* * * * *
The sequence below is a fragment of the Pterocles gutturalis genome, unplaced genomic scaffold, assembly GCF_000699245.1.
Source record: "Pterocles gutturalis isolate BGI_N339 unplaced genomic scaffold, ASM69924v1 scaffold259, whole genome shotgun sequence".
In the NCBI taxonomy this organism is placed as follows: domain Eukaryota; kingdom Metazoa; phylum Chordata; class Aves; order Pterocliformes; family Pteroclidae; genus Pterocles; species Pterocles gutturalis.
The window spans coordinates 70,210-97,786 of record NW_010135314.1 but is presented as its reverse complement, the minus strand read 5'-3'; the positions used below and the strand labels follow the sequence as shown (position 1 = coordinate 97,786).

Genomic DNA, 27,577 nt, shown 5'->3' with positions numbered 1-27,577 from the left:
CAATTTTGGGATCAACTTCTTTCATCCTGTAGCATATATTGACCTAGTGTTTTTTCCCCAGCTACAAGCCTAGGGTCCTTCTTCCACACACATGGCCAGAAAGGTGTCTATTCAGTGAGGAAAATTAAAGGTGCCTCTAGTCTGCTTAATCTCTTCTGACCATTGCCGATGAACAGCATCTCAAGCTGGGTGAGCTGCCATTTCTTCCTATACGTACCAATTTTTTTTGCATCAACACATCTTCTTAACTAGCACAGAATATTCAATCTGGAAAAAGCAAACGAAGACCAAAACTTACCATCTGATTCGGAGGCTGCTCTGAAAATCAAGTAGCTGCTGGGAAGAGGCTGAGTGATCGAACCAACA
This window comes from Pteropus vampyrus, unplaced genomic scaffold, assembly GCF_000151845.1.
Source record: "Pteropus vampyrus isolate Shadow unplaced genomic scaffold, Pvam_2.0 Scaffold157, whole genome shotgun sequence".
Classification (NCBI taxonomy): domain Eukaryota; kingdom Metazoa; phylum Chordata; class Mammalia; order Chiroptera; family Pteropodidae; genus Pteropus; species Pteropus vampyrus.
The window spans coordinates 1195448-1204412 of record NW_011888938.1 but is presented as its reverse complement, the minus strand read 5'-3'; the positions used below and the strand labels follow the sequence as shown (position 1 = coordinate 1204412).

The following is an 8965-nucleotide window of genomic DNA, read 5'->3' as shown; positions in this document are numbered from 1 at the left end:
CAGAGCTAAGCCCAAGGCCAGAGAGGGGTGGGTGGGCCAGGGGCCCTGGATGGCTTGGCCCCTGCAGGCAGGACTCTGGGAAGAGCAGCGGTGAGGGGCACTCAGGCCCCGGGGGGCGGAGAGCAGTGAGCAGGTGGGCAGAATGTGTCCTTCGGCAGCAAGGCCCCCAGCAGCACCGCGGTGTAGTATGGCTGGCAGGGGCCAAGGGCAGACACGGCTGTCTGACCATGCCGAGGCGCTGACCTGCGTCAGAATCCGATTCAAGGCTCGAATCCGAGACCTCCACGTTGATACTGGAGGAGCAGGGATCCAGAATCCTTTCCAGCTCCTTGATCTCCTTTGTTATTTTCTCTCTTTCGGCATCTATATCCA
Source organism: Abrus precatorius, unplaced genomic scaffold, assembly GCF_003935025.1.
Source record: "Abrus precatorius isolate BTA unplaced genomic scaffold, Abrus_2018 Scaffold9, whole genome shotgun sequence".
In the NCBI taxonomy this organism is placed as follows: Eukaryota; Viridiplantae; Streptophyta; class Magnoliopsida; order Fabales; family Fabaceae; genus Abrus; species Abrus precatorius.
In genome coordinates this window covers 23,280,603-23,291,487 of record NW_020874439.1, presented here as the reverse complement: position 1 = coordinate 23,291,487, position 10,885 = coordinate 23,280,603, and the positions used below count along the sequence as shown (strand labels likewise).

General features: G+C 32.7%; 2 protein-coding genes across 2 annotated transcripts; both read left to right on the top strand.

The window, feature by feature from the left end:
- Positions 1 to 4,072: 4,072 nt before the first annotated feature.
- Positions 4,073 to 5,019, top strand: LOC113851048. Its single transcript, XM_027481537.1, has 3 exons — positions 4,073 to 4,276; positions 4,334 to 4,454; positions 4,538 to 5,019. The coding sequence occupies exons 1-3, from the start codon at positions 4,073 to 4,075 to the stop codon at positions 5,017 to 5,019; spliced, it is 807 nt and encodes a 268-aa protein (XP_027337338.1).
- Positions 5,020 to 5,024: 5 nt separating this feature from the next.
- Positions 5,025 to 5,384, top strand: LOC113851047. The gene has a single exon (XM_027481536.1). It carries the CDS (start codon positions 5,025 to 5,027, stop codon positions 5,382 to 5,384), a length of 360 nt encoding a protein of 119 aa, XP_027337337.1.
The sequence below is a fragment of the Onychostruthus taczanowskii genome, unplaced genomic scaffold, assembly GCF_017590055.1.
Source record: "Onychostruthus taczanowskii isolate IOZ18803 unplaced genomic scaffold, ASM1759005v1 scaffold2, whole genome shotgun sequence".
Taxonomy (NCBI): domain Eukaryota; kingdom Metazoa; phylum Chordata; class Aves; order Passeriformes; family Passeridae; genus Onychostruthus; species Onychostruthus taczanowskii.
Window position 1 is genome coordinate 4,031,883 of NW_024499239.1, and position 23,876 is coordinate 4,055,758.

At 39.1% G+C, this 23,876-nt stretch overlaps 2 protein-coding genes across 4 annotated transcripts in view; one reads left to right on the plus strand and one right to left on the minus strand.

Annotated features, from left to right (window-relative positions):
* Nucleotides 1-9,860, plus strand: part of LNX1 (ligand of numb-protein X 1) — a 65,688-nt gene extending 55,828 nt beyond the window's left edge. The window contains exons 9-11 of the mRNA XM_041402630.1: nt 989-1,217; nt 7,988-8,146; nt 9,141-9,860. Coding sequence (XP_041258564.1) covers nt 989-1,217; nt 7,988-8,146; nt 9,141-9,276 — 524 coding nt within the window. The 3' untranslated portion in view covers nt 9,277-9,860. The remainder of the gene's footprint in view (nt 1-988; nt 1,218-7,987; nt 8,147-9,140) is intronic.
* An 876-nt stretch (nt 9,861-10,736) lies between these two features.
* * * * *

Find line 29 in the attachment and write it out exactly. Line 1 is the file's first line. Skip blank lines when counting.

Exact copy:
* Nucleotides 1-9,860, plus strand: part of LNX1 (ligand of numb-protein X 1) — a 65,688-nt gene extending 55,828 nt beyond the window's left edge. The window contains exons 9-11 of the mRNA XM_041402630.1: nt 989-1,217; nt 7,988-8,146; nt 9,141-9,860. Coding sequence (XP_041258564.1) covers nt 989-1,217; nt 7,988-8,146; nt 9,141-9,276 — 524 coding nt within the window. The 3' untranslated portion in view covers nt 9,277-9,860. The remainder of the gene's footprint in view (nt 1-988; nt 1,218-7,987; nt 8,147-9,140) is intronic.